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Hunter Biden sought to cash in with oligarchs from both countries during first Russian war on Ukraine

“This is a good if not life changing deal if the [Ukraine] doesn't collapse in the meantime,” Hunter Biden was told in spring 2014 email after Russia had invaded Ukraine the first time.

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In the shadows of Russia’s invasion of Ukraine in 2014, Hunter Biden and his business partners embarked on an aggressive campaign to score millions of dollars in “life changing” business with oligarchs in both countries who had an interest in the elder Biden’s policy decisions, according to emails and court records reviewed by Peter Schweizer’s Drill Down.

Then-Vice President Joe Biden’s son and his associates targeted Russian oligarch Yelena Baturina—who eventually was sanctioned by the U.S. a few years later in 2018—for as much as $200 million after helping her get a bank account set up in America, the emails show. Hunter and his associates even arranged for Baturina and her husband, an ex-Moscow mayor, to meet with Joe Biden at an intimate dinner in Washington in 2015.

At the same time, he and his team courted Baturina, Hunter Biden was securing lucrative board positions and consulting deals with Ukrainian oligarch Mykola Zlochevsky, a man whose company, Burisma Holdings, the United States and Great Britain wanted investigated for corruption.

The delicate balancing act of cashing in on both the Russian and Ukrainian sides of the conflict left the younger Biden and his partners acutely aware that Moscow’s military annexation of Ukraine’s Crimean region in 2014 was a wild card that could scuttle the success of their business pursuits, the memos show.

“Just spent two hours on the phone with Kiev. I am confident at this point that this is a good if not life changing deal if the [Ukraine] doesn’t collapse in the meantime,” now-convicted Biden business partner Devon Archer wrote Hunter Biden in one particularly candid assessment of their strategy in mid-April 2014.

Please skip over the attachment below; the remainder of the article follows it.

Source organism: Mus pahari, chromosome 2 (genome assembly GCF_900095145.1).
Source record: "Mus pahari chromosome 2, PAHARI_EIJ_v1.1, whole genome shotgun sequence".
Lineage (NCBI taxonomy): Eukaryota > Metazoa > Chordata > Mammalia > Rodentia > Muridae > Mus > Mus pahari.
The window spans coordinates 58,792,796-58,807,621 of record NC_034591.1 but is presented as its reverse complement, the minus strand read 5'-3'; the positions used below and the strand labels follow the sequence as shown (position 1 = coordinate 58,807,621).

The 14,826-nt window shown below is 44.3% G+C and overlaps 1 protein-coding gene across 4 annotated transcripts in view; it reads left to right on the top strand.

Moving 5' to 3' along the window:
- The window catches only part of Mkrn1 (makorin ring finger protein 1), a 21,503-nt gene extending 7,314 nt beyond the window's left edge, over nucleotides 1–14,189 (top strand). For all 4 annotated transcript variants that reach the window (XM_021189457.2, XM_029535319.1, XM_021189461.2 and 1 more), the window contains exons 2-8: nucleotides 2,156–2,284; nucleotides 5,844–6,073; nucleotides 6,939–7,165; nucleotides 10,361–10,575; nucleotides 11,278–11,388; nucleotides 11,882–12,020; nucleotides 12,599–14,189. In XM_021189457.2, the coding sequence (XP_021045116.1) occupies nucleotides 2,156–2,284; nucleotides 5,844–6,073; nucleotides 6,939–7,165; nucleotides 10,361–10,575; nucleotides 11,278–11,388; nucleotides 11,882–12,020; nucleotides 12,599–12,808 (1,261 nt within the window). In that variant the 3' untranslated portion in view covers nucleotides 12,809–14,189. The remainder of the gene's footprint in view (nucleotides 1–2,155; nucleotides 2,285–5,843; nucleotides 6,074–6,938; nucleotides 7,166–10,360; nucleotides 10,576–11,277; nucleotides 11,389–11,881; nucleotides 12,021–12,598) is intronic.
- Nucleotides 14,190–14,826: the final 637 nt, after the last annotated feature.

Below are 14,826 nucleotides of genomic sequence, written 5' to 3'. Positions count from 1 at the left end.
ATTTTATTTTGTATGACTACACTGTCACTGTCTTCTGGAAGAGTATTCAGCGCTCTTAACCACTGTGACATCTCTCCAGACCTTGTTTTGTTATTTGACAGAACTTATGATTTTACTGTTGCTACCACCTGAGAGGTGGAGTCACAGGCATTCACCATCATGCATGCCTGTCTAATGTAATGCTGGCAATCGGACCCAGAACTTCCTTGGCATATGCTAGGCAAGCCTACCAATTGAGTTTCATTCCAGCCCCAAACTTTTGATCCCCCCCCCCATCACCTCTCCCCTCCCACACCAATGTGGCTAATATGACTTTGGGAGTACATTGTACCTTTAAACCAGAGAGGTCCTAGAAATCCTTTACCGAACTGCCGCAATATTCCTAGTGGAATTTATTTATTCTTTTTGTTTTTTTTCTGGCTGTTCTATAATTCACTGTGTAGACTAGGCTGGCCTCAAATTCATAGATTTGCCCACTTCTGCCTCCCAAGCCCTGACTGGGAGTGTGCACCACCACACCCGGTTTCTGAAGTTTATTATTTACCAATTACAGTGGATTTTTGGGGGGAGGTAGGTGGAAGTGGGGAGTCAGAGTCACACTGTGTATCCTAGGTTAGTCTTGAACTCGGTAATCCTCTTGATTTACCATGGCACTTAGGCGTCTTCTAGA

Eventually, another of Hunter Biden’s convicted business associates, John Galanis, would declare in a sworn affidavit to a federal court that he and his son Jason became aware of a strategy by Hunter Biden-related companies of promising oligarchs “quid pro quo” access to Washington in return for their dollars.

“Jason Galanis gave his interest in Burnham/Wealth Assurance to Archer on the prospect that Archer and Hunter Biden would continue to attract foreign oligarchs on the promise of high-level political contacts,” John Galanis swore in a January 2020 affidavit that unequivocally referred to the scheme as “political influence peddling.”

The Galanis father-son team and Archer have all been convicted in a fraud scheme that fleeced a Native American Indian tribe. Hunter Biden was not charged in that case. Hunter Biden has acknowledged he is under criminal investigation by the U.S. Attorney’s office in Delaware but denied committing any wrongdoing. His attorneys have not responded to requests for comment.

President Biden has repeatedly defended his son, most recently through his White House chief of staff Ron Klain over the weekend in an interview in which Klain said “the President is confident that his son didn’t break the law.”

Whether crimes were committed or not, the records gleaned from the Archer-Galanis trial and a Hunter Biden laptop the FBI seized from a Delaware computer shop in 2019 make clear Hunter Biden and his associates directly sought business with both Russian and Ukrainian oligarchs.

And they did so during one of the most turbulent times in recent Eastern European history, starting with Ukraine’s Euromaidan revolution followed by Russia’s invasion of Crimea.

Ever since a Senate committee revealed in 2020 that Baturina sent $3.5 million to a firm inside Hunter Biden’s business circle, Democrats and their defenders have tried to distance the family from the Russian oligarch. The Senate report, citing a media story, said Hunter Biden cofounded the firm that received that Baturina payment; Hunter Biden’s lawyer has said he did not have an ownership stake in the firm and wasn’t a cofounder.

But the memos make clear Hunter Biden had direct dealings and was on a first-name basis with Baturina as they pitched her deals, which included a $40 million real estate venture in New York through the Burnham investment firm where Hunter Biden was listed as a vice chairman in the firm’s promotional materials.

Baturina entered Biden world no later than November 2013, when Jason Galanis and another convicted Biden business partner, Bevan Cooney, accessed the Russian oligarch’s Wikipedia page, according to an exclusive search of Bevan Cooney’s emails by Peter Schweizer of the Government Accountability Institute.

Less than three weeks later (and just days before thousands of protestors gathered in Kyiv for what became known as the Euromaidan protests that ultimately ousted Russia-friendly Ukrainian leader Viktor Yanukovych), Archer emailed Jason Galanis and Cooney: “Yelena meeting here in NYC on Burnham.”

“She’s so rich she has Burnham money stuck in her sofa,” Galanis replied, emails show. ” Good luck Archie. Remember….if you have to sleep with her, do it for the team.”

As the Euromaidan protests raged through January 2014, Biden’s partners struggled to secure U.S. bank approval for the Russian oligarch—a challenging task given that Baturina was on a bank’s financial transaction “watch list,” according to the emails.